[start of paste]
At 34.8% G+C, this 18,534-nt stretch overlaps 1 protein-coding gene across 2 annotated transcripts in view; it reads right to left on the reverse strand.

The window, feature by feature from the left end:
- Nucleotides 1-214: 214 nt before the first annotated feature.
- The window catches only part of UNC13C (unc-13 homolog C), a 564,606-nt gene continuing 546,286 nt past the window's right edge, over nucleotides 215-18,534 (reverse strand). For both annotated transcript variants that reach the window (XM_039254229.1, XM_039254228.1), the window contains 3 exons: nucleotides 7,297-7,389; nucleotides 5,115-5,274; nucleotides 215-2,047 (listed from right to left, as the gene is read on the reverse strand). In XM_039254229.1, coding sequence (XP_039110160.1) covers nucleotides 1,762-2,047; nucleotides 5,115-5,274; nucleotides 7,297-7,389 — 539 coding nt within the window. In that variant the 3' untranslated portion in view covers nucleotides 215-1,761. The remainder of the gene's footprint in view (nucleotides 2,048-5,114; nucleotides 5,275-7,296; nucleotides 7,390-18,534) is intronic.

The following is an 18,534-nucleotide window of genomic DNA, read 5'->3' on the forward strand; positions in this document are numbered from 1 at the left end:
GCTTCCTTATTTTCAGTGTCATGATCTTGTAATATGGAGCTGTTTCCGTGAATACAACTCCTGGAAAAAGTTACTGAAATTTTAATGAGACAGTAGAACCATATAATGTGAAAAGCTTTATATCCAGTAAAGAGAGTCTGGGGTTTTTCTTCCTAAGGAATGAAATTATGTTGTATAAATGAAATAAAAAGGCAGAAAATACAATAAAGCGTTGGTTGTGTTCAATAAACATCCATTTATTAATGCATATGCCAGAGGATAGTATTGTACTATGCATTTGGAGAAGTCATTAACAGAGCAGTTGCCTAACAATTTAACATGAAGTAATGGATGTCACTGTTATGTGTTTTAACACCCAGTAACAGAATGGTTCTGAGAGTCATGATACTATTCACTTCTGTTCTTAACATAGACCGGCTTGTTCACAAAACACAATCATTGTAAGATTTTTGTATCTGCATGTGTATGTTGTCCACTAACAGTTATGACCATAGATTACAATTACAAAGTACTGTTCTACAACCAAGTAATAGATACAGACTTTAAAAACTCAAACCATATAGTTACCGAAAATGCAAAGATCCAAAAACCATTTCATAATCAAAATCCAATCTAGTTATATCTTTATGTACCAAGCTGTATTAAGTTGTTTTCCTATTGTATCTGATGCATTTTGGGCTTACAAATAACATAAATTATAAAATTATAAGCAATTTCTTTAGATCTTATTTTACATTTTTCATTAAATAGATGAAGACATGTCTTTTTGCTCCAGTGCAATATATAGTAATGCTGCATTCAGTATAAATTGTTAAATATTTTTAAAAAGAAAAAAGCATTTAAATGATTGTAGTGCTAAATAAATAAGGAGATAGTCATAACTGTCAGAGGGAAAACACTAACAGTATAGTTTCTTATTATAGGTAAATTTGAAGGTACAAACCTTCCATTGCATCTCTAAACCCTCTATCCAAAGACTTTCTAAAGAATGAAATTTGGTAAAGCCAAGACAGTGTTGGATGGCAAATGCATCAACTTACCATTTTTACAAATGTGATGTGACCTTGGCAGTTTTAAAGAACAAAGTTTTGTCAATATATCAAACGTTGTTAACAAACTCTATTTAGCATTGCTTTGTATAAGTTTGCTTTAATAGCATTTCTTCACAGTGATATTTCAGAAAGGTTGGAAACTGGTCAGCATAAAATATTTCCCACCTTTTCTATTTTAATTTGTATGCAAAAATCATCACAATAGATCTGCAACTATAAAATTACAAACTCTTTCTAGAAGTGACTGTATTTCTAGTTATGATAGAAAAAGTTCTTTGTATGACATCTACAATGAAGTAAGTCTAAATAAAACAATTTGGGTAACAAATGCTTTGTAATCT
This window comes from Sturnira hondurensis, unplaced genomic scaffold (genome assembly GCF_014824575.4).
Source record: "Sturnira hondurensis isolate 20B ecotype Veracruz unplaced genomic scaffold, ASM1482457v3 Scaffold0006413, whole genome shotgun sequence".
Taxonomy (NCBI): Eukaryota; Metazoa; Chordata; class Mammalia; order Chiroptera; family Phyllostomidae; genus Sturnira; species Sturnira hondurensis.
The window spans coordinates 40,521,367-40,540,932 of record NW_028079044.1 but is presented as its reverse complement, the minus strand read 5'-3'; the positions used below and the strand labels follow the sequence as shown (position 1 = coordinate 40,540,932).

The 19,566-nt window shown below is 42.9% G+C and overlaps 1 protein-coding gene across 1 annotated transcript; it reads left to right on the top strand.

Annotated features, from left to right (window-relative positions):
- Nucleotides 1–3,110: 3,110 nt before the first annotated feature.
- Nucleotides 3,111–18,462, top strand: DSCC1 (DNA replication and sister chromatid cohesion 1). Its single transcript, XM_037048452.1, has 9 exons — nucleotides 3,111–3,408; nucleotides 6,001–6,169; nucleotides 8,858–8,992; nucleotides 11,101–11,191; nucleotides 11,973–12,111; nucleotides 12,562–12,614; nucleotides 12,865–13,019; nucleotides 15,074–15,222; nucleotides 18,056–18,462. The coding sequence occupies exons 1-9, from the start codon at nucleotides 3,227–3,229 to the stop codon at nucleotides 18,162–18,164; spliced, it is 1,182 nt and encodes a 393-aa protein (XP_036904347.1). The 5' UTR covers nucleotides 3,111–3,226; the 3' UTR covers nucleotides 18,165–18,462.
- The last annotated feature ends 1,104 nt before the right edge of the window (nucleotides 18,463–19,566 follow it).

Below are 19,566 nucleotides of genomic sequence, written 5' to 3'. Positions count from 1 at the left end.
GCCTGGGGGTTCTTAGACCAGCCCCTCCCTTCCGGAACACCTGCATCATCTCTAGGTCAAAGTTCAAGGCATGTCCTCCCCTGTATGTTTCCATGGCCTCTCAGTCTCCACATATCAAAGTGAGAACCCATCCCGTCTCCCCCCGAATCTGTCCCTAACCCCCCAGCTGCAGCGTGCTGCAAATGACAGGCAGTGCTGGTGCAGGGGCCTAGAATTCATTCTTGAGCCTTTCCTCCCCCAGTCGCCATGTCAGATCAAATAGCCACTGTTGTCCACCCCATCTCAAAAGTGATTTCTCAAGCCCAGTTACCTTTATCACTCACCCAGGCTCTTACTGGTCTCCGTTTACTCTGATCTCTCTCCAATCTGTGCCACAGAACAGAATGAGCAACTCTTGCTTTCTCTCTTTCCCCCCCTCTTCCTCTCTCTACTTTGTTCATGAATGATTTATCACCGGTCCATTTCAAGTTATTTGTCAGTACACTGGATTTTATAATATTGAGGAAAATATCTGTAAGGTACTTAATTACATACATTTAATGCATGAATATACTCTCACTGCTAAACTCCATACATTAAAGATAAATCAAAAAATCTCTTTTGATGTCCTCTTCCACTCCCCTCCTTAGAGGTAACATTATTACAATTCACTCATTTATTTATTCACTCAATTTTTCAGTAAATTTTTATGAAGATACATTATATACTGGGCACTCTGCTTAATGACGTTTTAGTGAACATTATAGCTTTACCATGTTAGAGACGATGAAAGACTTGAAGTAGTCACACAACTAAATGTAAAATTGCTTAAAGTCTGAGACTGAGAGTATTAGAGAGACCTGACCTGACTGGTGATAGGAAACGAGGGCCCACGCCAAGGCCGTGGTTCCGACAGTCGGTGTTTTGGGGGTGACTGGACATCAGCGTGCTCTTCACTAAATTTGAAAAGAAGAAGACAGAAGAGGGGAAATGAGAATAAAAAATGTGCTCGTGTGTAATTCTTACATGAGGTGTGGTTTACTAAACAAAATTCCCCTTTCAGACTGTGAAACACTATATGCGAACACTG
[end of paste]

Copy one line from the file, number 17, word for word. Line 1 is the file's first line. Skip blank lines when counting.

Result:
GCCTGGGGGTTCTTAGACCAGCCCCTCCCTTCCGGAACACCTGCATCATCTCTAGGTCAAAGTTCAAGGCATGTCCTCCCCTGTATGTTTCCATGGCCTCTCAGTCTCCACATATCAAAGTGAGAACCCATCCCGTCTCCCCCCGAATCTGTCCCTAACCCCCCAGCTGCAGCGTGCTGCAAATGACAGGCAGTGCTGGTGCAGGGGCCTAGAATTCATTCTTGAGCCTTTCCTCCCCCAGTCGCCATGTCAGATCAAATAGCCACTGTTGTCCACCCCATCTCAAAAGTGATTTCTCAAGCCCAGTTACCTTTATCACTCACCCAGGCTCTTACTGGTCTCCGTTTACTCTGATCTCTCTCCAATCTGTGCCACAGAACAGAATGAGCAACTCTTGCTTTCTCTCTTTCCCCCCCTCTTCCTCTCTCTACTTTGTTCATGAATGATTTATCACCGGTCCATTTCAAGTTATTTGTCAGTACACTGGATTTTATAATATTGAGGAAAATATCTGTAAGGTACTTAATTACATACATTTAATGCATGAATATACTCTCACTGCTAAACTCCATACATTAAAGATAAATCAAAAAATCTCTTTTGATGTCCTCTTCCACTCCCCTCCTTAGAGGTAACATTATTACAATTCACTCATTTATTTATTCACTCAATTTTTCAGTAAATTTTTATGAAGATACATTATATACTGGGCACTCTGCTTAATGACGTTTTAGTGAACATTATAGCTTTACCATGTTAGAGACGATGAAAGACTTGAAGTAGTCACACAACTAAATGTAAAATTGCTTAAAGTCTGAGACTGAGAGTATTAGAGAGACCTGACCTGACTGGTGATAGGAAACGAGGGCCCACGCCAAGGCCGTGGTTCCGACAGTCGGTGTTTTGGGGGTGACTGGACATCAGCGTGCTCTTCACTAAATTTGAAAAGAAGAAGACAGAAGAGGGGAAATGAGAATAAAAAATGTGCTCGTGTGTAATTCTTACATGAGGTGTGGTTTACTAAACAAAATTCCCCTTTCAGACTGTGAAACACTATATGCGAACACTG